Step 1 - Make a back cast stopping at 12:00. Make a quick definite stop with the rod motion. You might also want to make the back cast a little faster than you intend to make the forward cast. It has been said that the energy to make the forward cast comes from the energy input during the back cast. [dragging the line from water helps here. Dragging the line from the water will cause the rod tip to bend more (load) than dragging the line off dry grass, this will increase the spring energy in the rod tip. Thereby helping to throw the line up and back.]

Think, throw the line up & back at 45˚. Most people find it helpful to think of having a short pause at 12:00 before starting the forward cast in Step 2. But after gaining casting skill, there is no need of a short pause, or it becomes so short it is practically nonexistent.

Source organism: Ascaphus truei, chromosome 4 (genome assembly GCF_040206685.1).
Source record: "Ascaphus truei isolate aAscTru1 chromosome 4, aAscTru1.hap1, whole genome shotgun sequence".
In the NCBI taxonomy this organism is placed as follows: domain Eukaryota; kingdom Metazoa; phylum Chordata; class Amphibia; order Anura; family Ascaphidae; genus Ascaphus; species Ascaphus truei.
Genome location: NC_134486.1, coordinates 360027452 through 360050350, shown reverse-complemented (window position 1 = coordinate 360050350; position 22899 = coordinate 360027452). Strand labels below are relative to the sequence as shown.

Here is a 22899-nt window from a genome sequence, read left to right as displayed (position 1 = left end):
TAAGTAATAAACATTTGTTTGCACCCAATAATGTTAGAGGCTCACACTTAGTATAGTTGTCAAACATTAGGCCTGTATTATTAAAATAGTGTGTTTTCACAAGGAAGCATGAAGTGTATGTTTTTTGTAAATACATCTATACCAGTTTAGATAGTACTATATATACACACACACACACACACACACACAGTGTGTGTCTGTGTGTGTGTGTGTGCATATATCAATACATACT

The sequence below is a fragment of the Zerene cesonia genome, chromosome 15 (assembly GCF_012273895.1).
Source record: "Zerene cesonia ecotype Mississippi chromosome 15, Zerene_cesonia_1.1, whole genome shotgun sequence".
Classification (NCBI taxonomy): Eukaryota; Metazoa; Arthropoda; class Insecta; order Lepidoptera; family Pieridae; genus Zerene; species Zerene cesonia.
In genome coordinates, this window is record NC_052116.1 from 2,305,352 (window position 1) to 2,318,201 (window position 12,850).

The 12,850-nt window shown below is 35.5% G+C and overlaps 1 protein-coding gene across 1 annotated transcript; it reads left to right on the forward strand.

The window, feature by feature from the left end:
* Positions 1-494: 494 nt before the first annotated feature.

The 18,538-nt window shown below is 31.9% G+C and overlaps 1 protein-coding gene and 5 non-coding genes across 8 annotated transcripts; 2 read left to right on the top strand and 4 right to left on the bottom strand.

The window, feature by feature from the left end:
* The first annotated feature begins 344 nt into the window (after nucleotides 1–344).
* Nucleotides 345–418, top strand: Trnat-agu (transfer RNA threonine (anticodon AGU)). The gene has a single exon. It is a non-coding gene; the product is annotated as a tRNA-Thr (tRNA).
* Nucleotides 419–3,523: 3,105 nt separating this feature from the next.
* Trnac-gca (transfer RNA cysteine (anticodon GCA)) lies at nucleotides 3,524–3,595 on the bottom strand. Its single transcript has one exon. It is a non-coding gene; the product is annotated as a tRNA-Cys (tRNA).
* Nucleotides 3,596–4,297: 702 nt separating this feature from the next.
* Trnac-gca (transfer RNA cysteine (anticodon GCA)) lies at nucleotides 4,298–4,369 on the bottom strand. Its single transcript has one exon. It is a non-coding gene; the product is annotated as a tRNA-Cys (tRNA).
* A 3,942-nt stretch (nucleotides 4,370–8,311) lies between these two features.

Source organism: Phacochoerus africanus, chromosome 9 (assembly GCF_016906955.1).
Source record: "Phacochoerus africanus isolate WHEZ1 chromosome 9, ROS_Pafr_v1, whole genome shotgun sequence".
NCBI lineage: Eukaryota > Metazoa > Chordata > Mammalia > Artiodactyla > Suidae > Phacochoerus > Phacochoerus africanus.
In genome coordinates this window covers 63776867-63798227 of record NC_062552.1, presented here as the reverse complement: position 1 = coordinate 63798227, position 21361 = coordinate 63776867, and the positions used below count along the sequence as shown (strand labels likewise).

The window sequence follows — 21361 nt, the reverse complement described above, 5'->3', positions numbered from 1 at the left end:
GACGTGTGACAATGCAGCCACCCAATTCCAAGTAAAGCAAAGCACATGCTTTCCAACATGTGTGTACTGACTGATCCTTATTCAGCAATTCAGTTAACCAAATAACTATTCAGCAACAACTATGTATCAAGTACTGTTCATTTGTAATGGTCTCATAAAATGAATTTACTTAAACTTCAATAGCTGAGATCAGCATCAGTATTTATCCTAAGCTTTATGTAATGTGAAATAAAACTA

[I recommend you just practice this step for 15~30 minutes with a heavier line, #4 or #4.5, or a long line, 5m or 5.5m [16ft ~ 18ft], before going on to doing the forward cast part. And concentrate on trying to sense when the rod tip is maximally flexed rearward [as shown in Step 2]. I believe this will help you develop the ability to sense this point. Once you learn to sense this you will be able to sense it with shorter lighter lines. [like learning to balance a bicycle, you get better with experience] But some people disagree with me about this. You might want to try doing a few forward cast with the longer or heavier line before switching back to the line length/weight you want to fish with. Not to many, just a few to get a bit of a feel for it.